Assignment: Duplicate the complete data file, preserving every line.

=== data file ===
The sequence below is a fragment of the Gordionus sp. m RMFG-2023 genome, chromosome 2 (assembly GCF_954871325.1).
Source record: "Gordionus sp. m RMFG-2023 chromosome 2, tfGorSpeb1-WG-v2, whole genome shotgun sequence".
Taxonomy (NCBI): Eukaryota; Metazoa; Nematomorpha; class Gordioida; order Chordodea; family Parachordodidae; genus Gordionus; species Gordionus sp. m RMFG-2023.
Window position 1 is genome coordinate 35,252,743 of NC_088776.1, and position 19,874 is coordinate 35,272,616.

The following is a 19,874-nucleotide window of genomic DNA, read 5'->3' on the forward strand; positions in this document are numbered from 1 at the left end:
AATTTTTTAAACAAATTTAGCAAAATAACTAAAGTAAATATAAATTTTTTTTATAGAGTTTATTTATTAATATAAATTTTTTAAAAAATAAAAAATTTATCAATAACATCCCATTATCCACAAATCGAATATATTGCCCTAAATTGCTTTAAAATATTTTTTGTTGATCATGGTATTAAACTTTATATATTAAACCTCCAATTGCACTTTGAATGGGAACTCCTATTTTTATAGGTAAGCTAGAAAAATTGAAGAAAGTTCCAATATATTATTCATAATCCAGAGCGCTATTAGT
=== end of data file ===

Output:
The sequence below is a fragment of the Gordionus sp. m RMFG-2023 genome, chromosome 2 (assembly GCF_954871325.1).
Source record: "Gordionus sp. m RMFG-2023 chromosome 2, tfGorSpeb1-WG-v2, whole genome shotgun sequence".
Taxonomy (NCBI): Eukaryota; Metazoa; Nematomorpha; class Gordioida; order Chordodea; family Parachordodidae; genus Gordionus; species Gordionus sp. m RMFG-2023.
Window position 1 is genome coordinate 35,252,743 of NC_088776.1, and position 19,874 is coordinate 35,272,616.

The following is a 19,874-nucleotide window of genomic DNA, read 5'->3' on the forward strand; positions in this document are numbered from 1 at the left end:
AATTTTTTAAACAAATTTAGCAAAATAACTAAAGTAAATATAAATTTTTTTTATAGAGTTTATTTATTAATATAAATTTTTTAAAAAATAAAAAATTTATCAATAACATCCCATTATCCACAAATCGAATATATTGCCCTAAATTGCTTTAAAATATTTTTTGTTGATCATGGTATTAAACTTTATATATTAAACCTCCAATTGCACTTTGAATGGGAACTCCTATTTTTATAGGTAAGCTAGAAAAATTGAAGAAAGTTCCAATATATTATTCATAATCCAGAGCGCTATTAGT